To the editor:
I was drafted in 1957 and served two years in the Army, spending 18 months of that time in Germany. After those two years, I was on active reserve for two more years and inactive reserve for another two years. I joined the American Legion Post No. 23 of Beaver Springs in 1959, was Post Commander four times and held numerous other positions in the Legion.
In 2009, I spoke to another veteran to ask if he wouldn't join the Legion and was informed by him that he didn't qualify because of the years he was in the service. I did some research and, much to my surprise, found my years in the service did not qualify me to be a member of the Legion.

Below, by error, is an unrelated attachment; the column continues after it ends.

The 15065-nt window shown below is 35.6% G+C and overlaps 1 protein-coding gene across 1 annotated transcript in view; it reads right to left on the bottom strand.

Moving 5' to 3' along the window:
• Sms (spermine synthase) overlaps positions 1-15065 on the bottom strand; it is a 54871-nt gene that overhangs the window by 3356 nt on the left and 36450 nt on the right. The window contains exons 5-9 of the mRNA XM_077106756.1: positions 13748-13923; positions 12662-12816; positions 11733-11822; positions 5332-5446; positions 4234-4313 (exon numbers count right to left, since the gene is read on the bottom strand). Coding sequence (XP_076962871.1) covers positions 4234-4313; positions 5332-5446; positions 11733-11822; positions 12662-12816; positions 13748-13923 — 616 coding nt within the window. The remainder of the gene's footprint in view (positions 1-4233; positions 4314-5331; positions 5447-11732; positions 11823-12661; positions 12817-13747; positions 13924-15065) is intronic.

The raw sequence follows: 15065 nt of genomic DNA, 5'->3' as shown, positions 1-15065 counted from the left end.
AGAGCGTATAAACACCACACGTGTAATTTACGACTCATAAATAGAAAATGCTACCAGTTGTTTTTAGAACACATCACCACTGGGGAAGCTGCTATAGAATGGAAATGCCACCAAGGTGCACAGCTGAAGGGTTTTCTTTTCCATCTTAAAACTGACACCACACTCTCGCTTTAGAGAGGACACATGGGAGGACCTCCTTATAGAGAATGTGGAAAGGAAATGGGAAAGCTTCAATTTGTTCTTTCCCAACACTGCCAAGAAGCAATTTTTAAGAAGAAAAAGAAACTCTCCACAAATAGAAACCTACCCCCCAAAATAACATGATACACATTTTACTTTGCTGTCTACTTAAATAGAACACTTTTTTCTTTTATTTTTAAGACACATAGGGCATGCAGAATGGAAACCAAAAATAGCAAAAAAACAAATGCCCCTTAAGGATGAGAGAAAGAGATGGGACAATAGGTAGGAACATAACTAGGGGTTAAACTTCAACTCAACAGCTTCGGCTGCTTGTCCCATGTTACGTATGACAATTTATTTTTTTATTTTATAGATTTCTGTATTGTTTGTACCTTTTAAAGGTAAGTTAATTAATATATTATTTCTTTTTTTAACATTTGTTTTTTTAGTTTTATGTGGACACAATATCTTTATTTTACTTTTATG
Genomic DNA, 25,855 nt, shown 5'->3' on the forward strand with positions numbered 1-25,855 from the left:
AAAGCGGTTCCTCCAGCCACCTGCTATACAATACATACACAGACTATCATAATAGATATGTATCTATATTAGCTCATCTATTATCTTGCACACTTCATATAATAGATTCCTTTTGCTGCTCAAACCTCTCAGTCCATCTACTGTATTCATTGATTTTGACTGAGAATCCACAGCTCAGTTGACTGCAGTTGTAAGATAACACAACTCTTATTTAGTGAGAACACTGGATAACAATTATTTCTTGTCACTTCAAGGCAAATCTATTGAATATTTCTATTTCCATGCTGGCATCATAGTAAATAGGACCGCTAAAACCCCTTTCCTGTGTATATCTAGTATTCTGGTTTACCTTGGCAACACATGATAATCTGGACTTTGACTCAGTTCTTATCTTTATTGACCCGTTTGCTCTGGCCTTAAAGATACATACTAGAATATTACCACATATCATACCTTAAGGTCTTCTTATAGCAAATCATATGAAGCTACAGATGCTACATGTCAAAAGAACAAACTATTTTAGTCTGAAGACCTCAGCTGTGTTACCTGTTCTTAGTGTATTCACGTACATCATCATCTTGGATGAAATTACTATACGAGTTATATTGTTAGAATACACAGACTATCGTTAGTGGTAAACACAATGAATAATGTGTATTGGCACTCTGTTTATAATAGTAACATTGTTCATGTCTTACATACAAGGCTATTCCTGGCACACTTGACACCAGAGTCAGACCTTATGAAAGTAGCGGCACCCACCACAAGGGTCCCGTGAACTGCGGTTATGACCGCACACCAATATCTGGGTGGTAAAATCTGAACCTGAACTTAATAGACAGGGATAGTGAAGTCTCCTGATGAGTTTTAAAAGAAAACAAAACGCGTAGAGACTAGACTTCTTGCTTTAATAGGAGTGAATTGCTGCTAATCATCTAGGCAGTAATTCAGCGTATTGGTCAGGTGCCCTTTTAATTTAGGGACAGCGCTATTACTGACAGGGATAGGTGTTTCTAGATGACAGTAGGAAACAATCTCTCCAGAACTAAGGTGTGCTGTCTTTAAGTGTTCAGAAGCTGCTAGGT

I wrote to the national headquarters about this subject and was told it would take an act of Congress in order to change the eligible dates, and this change would not generate enough new members to make it worthwhile.
I was then informed, after 51 years of membership and paying my dues to the Legion, I was no longer a member.
The nonqualifying dates for membership and benefits are:
Why does an organization like the American Legion not recognize all who served their country, whether in war or peace? How many other veterans have been told, in effect, their service does not count?
John E. "Jack" Kaufman